Financial summary and brief description of a Michigan airplane brokerage.
The Business Located adjacent to a one-runway airport in southwest Michigan, this one-man operation sells used single- and twin-engine airplanes. The business comes with access to an 80-by-80-foot building -- on city land leased for $1 a year -- which comprises an office and hangar space for 8 to 10 planes. Each sale yields an average commission of 7% to 8%, which is fairly typical. The sale of the business, as well as the recent decline in revenues, is (partly) attributable to the owner's nascent political career.
Outlook The new small-airplane market has taken a real nosedive over the past 10 to 15 years: new-plane production dropped 95% from 1978 to 1992. That may be good news for the used-plane market, since demand for planes seems to be holding -- both the number of active pilots and the number of active aircraft remained relatively constant during the 1980s. Single-engine planes represent the largest -- and, insiders say, the most healthy -- part of the resale market, but it's the most healthy part of an industry in trouble.
* * *
Price Rationale This is a fairly classic case of an assetless business with a revenue stream that may disappear when the owner does. With few hard assets (he sells on consignment, so there's no inventory), the seller based the price on the building's estimated $85,000 replacement cost, and then added a little extra for a prospective-buyer list and for goodwill. Insider price estimates varied widely, depending on assessments of the building's value and of how transferable the revenue stream will turn out to be. With 1991 financials as the guide (assuming 1992 is unrepresentative because of the owner's political campaign), some experts projected a price as low as one times earnings ($45,000), while others went as high as 2.4 times earnings ($108,000).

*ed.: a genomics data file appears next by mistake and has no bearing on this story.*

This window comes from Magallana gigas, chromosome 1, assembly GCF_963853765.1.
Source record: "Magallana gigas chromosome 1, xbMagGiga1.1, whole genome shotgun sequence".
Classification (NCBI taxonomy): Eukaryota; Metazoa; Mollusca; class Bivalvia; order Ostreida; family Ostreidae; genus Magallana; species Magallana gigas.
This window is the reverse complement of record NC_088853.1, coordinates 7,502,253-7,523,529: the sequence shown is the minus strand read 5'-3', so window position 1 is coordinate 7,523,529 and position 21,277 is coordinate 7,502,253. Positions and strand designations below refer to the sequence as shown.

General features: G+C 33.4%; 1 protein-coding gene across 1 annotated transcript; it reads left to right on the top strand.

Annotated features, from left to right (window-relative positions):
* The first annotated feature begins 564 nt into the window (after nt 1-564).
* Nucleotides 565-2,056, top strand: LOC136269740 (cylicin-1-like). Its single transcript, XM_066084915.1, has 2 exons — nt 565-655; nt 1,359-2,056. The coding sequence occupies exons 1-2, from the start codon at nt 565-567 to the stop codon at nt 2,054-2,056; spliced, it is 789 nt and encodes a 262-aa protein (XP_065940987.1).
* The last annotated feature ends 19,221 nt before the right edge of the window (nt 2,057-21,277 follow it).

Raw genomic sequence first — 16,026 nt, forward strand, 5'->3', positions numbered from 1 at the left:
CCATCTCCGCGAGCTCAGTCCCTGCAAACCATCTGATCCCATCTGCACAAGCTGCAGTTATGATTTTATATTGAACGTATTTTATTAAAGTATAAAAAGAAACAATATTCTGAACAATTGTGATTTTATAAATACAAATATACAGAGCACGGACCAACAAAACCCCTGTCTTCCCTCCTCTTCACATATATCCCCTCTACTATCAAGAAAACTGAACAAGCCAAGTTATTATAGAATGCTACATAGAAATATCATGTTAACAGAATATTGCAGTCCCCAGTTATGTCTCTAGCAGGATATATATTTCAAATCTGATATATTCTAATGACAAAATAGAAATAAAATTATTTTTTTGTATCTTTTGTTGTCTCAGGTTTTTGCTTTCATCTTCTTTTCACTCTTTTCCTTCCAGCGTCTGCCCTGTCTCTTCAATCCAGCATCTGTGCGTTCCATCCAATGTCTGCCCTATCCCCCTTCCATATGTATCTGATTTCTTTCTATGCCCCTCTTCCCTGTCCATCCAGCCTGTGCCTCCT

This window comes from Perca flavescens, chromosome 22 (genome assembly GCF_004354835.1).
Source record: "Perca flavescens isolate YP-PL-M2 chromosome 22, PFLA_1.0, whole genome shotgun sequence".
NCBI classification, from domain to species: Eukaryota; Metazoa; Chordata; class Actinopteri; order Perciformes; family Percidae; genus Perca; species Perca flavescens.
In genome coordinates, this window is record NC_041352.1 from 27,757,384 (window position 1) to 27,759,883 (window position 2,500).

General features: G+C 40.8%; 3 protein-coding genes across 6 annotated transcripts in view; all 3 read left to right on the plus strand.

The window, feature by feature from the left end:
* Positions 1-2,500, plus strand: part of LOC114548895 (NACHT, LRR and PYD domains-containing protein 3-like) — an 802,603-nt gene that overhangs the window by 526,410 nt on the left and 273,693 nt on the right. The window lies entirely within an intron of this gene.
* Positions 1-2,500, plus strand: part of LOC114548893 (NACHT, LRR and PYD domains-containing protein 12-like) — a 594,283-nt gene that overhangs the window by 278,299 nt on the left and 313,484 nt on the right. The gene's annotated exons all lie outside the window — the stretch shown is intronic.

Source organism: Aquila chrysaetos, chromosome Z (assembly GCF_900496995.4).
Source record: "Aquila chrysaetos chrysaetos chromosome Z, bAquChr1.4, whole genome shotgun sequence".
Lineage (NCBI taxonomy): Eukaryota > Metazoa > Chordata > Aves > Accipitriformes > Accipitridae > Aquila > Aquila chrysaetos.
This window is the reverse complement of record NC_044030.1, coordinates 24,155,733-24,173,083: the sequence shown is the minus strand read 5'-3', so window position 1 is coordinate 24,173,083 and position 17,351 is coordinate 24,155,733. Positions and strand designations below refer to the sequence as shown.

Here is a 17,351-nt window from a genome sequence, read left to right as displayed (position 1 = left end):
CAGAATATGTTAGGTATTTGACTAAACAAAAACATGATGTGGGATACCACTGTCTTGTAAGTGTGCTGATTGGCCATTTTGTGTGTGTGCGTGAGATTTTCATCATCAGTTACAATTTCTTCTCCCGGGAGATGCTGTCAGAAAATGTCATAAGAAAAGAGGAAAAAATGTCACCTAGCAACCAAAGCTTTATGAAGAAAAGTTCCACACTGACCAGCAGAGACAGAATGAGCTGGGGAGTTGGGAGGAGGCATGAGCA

* * *
Pros The paucity of new planes steers most buyers toward the used market. The deal on the lease is sweet. (Where else could you get a hangar for a buck a year?) And you could spend your days hanging around airports, flying planes to make pickups and deliveries...and write it all off.
* * *
Cons The goodwill may walk with the seller, and the hangar may be unnecessary at any price. (One expert claims this enterprise could be started up anywhere for the cost of a phone and a computer; you could meet prospective buyers at an airport without having a facility there.) Would this deal amount to buying a business in an industry you could enter practically free? -- Christopher Caggiano